>> complexity" and walked away. They don't, in other words, just take
>> "poof" as the end point of their discussion, but attempt to
>> demonstrate that "poof" really is a meaningful hypothesis.
>> In this regard while they may well have started with ignorance ("we
>> don't know") they have attempted to demonstrate impossibility ("not
>> naturally possible").
>> The real issue, as you correctly point out, then becomes whether this
>> move from ignorance to impossibility has been successfully made.
>> I would have suggested that the answer, at this point, is "no" - but I
>> also would have suggested that this "no" comes AFTER a fair degree of
>> effort on the part of ID theorists. Hence my feel that while ID is
>> probably not a sustainable position it is not, in my opinion,
>> correctly described as a science stopper. Scientifically unfruitful,
>> perhaps, but a "science stopper"?
>> Here I'd throw in the observation that even the most prominent ID
>> theorists such as Behe and Dembski don't seem to have abandoned
>> science in favor of golf - rather they have bent their scientific
>> endeavors in a different direction. If that direction doesn't involve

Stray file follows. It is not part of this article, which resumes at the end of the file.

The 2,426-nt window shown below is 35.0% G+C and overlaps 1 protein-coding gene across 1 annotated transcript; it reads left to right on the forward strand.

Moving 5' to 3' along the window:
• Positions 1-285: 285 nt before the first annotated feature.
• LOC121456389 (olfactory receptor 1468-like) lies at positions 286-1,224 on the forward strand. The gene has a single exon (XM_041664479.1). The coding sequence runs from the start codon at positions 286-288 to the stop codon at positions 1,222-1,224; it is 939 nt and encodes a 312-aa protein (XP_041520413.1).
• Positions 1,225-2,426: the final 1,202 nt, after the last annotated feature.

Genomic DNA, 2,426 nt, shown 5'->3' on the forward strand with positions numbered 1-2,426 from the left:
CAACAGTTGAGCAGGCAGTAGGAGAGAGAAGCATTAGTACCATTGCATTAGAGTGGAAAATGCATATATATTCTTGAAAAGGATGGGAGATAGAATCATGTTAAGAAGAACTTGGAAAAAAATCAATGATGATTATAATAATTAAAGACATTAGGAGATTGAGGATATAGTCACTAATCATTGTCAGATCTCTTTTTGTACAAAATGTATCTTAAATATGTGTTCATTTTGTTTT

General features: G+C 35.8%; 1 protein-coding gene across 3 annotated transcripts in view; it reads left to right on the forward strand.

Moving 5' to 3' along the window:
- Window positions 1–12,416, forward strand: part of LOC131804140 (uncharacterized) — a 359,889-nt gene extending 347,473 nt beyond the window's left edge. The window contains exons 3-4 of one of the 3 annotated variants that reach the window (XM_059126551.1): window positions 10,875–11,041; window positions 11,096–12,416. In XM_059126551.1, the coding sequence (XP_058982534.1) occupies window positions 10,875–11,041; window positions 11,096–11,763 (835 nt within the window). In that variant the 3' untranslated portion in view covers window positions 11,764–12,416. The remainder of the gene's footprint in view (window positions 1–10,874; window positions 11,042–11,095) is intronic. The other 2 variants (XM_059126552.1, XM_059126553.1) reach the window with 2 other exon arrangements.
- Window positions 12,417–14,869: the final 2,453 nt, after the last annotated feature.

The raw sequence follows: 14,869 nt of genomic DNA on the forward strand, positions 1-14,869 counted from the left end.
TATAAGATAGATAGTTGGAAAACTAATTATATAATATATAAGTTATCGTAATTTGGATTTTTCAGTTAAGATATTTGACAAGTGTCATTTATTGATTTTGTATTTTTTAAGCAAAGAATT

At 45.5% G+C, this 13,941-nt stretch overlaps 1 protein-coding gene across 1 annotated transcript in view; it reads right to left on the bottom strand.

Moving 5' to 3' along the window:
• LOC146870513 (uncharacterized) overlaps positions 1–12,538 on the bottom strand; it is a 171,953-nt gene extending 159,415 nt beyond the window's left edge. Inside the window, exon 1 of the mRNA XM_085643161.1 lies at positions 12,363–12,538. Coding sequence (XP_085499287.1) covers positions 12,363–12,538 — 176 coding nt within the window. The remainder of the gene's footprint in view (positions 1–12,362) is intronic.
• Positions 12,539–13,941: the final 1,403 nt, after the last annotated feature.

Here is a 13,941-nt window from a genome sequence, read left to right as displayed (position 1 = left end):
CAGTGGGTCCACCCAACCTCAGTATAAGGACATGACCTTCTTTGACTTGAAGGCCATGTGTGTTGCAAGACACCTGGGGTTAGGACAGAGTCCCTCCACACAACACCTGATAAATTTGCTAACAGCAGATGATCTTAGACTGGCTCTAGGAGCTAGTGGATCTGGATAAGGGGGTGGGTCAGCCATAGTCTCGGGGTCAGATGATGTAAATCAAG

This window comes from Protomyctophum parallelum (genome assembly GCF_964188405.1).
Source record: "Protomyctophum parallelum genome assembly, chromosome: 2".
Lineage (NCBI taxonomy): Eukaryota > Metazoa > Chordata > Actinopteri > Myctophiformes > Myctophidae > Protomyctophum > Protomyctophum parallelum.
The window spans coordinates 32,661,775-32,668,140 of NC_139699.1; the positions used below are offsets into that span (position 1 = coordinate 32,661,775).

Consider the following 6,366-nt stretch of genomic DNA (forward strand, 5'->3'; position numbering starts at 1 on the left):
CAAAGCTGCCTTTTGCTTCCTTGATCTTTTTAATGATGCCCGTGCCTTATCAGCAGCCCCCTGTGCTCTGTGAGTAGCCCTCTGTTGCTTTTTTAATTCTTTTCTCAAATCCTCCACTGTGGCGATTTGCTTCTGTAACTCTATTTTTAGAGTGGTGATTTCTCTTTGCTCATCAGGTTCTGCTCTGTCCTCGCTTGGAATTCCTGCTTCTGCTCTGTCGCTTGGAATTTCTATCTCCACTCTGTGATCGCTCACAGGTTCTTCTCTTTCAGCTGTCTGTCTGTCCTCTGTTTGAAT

>> pursuit of evidence which might overturn their theory then I don't
>> really think they can be criticized. One holds a theory because it
>> seems to one to be the best explanation of the evidence and the job of
>> disproof falls to those who feel otherwise. I don't think it quite
>> fair to blame ID theorists for not doing somebody else's research.
> ID hasn't abandoned science for golf but they have abandoned it for
> relativistic politics. It's not that they have had no effort but where
> the effort has been placed. I have had clearly shown there has been no
> science done but there has been a lot of politics, public relations,
> court cases, and legislative activities. Take Michael Behe for example
> he didn't publish his concept of irreducible complexity in a scientific
> journal he went straight to a book. The Wedge Document stated as a goal